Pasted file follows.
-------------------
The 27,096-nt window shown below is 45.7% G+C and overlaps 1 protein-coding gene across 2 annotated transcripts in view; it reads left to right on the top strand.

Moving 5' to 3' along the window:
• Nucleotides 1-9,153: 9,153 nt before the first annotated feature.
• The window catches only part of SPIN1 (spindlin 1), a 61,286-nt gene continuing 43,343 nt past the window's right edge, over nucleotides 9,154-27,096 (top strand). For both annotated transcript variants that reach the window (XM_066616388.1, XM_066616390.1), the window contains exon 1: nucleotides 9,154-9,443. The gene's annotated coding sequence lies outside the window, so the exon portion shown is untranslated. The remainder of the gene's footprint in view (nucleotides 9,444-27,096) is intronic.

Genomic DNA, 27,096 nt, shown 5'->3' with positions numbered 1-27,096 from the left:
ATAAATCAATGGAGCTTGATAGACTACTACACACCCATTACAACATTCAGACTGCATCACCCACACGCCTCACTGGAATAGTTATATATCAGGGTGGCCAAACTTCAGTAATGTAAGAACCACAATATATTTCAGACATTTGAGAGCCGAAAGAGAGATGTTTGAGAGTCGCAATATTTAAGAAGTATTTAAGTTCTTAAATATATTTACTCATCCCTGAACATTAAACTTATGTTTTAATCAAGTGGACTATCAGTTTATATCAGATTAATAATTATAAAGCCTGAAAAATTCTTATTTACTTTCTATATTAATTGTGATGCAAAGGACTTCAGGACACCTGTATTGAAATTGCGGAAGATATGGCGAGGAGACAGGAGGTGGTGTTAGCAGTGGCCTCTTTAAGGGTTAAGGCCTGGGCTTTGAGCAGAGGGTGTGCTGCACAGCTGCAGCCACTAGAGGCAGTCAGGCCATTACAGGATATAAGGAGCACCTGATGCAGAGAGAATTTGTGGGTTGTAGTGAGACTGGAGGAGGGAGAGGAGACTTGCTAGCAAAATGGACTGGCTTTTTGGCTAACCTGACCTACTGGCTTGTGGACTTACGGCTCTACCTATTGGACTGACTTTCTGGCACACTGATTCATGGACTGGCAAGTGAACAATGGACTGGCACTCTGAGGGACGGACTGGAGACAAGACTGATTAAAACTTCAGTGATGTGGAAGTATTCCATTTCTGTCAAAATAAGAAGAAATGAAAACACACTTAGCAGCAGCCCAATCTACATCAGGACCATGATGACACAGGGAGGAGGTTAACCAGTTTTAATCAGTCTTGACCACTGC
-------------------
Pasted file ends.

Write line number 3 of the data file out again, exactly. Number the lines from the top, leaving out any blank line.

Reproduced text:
• Nucleotides 1-9,153: 9,153 nt before the first annotated feature.